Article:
Years ago, I bought and read Thomas Frank’s book What’s The Matter With Kansas? when it came out in the 2000s when George W. Bush was president. I agreed with Frank’s critique of mainstream conservatism. Just read what I wrote about the Trump presidency for four years. It is basically the same idea. I had forgotten that Frank had used language that is almost identical to which I have been using as of late to describe what the Democrats were on their way to becoming back in 2004.
“Few, however, remembered the end of the book, which warned of a negative trajectory within the Democratic Party. While Republicans “were industriously fabricating their own class-based language of the right” and “made their populist appeal to blue-collar voters,” Democrats were “giving those same voters—their traditional base—the big brush-off.”
This warning — that becoming the party of “affluent, white-collar professionals who are liberal on social issues” would ultimately backfire — proved prophetic, not that it did Frank any good. As he continued to issue this same warning with books like Listen, Liberal — which came out during the 2016 presidential cycle and predicted with hideous accuracy what was to come — he found himself less and less in demand as a green room invite or guest editorialist.
Nobody in the commercial press wanted to hear that ditching the Democrats’ historical blue-collar coalition formed during the F.D.R. years had been a bad idea. Big media companies now wanted voices who made railing against Trump their expertise. …”
Frank was Nostradamus.
“Although Kansas voters have chosen self-destructive policies, it is clear that liberalism deserves a large part of the blame for the backlash phenomenon. Liberalism may not be the monstrous, all-powerful conspiracy that conservatives make it out to be, but its failings are clear nonetheless. Somewhere in the last four decades liberalism ceased to be relevant to huge portions of its traditional constituency, and liberalism just as surely lost places like Wichita and Shawnee as much as conservatism won them over.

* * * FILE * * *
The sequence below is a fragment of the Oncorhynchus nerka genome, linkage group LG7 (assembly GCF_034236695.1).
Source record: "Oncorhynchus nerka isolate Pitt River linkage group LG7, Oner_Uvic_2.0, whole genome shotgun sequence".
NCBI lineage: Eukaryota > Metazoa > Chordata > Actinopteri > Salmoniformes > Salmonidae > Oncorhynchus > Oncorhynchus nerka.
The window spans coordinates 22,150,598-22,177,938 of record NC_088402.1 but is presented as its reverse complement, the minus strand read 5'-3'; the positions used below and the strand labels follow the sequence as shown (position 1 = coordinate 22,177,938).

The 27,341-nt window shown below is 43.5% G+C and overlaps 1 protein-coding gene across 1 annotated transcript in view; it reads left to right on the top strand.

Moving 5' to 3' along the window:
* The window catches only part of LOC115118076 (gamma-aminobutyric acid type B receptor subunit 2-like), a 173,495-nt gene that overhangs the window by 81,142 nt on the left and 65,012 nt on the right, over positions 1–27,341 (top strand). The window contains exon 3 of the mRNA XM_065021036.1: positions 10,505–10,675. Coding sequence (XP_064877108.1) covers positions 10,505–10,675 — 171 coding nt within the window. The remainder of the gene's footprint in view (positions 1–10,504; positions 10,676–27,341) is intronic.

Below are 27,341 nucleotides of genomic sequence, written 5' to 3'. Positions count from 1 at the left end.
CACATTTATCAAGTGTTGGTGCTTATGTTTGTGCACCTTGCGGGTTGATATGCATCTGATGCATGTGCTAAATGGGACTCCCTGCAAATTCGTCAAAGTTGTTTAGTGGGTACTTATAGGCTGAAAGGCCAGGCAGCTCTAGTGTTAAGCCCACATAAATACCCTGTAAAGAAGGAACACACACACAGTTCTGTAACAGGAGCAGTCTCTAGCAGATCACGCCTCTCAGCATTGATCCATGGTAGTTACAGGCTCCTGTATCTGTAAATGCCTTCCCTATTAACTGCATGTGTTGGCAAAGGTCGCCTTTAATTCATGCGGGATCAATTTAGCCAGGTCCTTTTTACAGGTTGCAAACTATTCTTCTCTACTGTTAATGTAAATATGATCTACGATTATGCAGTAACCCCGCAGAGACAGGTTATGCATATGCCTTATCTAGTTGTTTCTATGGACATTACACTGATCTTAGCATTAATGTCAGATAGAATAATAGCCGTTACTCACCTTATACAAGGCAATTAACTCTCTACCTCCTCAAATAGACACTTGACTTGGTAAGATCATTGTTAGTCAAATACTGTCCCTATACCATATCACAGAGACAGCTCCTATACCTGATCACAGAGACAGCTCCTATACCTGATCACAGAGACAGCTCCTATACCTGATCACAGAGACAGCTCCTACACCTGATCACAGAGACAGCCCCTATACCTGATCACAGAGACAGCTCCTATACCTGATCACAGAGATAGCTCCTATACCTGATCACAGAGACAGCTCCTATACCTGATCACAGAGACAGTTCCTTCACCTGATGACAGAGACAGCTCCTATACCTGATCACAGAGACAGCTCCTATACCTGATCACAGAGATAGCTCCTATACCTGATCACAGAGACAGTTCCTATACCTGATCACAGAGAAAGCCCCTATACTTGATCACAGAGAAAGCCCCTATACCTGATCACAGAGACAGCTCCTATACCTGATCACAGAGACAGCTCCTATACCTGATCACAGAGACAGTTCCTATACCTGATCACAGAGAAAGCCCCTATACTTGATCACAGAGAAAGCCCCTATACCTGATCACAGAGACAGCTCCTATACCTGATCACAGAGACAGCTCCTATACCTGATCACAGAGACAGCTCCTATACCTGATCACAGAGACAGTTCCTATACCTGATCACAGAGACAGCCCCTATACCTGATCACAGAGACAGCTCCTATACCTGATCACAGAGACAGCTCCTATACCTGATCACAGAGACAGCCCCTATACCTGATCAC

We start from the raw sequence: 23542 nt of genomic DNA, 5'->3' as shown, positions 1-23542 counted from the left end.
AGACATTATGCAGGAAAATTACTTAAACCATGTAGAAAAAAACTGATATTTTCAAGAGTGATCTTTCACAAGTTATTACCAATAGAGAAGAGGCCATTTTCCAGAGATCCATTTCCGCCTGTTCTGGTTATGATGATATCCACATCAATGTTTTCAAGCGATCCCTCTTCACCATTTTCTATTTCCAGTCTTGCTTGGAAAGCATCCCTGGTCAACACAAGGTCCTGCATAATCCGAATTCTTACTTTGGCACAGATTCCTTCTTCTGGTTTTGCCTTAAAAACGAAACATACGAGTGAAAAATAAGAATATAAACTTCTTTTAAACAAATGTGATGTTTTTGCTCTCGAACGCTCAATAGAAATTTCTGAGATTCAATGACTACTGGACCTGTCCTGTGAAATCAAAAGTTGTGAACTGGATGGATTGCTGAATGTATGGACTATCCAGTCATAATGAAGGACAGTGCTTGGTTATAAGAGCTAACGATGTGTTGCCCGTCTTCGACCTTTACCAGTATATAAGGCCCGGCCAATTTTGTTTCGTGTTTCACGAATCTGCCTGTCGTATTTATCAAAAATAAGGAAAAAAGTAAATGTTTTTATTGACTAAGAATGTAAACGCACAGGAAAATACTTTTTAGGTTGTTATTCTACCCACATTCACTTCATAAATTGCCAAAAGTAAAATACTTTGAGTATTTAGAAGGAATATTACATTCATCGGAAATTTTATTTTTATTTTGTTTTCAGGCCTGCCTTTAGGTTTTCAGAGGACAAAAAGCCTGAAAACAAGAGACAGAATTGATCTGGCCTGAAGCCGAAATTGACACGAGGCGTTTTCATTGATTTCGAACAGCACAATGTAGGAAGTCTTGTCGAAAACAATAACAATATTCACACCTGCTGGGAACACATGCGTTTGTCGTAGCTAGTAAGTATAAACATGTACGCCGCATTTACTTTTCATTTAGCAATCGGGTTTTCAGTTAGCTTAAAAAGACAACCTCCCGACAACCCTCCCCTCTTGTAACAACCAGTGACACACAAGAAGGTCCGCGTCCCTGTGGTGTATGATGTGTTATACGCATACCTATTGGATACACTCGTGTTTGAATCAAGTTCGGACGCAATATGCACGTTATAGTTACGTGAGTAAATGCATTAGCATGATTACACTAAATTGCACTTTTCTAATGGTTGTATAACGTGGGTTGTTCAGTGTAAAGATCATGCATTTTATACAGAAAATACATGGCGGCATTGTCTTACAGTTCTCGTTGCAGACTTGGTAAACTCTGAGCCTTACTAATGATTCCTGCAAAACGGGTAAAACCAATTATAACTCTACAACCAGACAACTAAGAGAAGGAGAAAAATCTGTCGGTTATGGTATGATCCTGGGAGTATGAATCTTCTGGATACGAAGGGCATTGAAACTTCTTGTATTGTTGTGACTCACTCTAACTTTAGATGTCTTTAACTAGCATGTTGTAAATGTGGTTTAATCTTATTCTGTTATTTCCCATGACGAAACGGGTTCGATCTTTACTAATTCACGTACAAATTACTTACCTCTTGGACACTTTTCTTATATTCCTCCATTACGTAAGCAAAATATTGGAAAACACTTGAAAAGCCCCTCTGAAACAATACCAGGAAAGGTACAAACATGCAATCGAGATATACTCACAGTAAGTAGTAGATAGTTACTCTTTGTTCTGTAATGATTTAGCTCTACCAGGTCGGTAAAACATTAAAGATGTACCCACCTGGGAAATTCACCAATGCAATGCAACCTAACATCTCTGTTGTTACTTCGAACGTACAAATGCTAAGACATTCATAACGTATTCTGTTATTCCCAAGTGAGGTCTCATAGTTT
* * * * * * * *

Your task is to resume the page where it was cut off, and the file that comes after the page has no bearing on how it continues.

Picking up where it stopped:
This is due partly, I think, to the Democratic Party’s more-or-less official response to its waning fortunes. The Democratic Leadership Council, the organization that produced such figures as Bill Clinton, Al Gore, Joe Lieberman and Terry McAuliffe, has long been pushing the party to forget blue-collar voters and concentrate instead on recruiting affluent, white-collar professionals who are liberal on social issues. The larger interests that the DLC wants desperately to court are corporations, capable of generating campaign contributions far outweighing anything raised by organized labor. The way to collect the votes and — more important — the money of these coveted constituencies, “New Democrats” think, is to stand rock-solid on, say, the pro-choice position while making endless concessions on economic issues, on welfare, NAFTA, Social Security, labor law, privatization, deregulation and the rest of it. …
Curiously, though, Democrats of the DLC variety aren’t worried. They seem to look forward to a day when their party really is what David Brooks and Ann Coulter claim it to be now: a coming-together of the rich and the self-righteous. While Republicans trick out their poisonous stereotype of the liberal elite, Democrats seem determined to live up to the libel.
Such Democrats look at a situation like present-day Kansas, where social conservatives war ferociously on moderate Republicans, and they rub their hands with anticipation: Just look at how Ronald Reagan’s “social issues” have come back to bite his party! If only the crazy Cons push a little bit more, these Democrats think, the Republican Party will alienate the wealthy suburban Mods for good, and we will be able to step in and carry places like superaffluent Mission Hills, along with all the juicy boodle that its inhabitants are capable of throwing our way.
Though I enjoy watching Republicans fight one another as much as the next guy, I don’t think the Kansas story really gives true liberals any cause to cheer. Maybe someday the DLC dream will come to pass, with the Democrats having moved so far to the right that they are no different from old-fashioned moderate Republicans, and maybe then the affluent will finally come over to their side en masse. …”
Well, it finally happened with Trump.
Populism also runs deep where I am from in Barbour County, AL.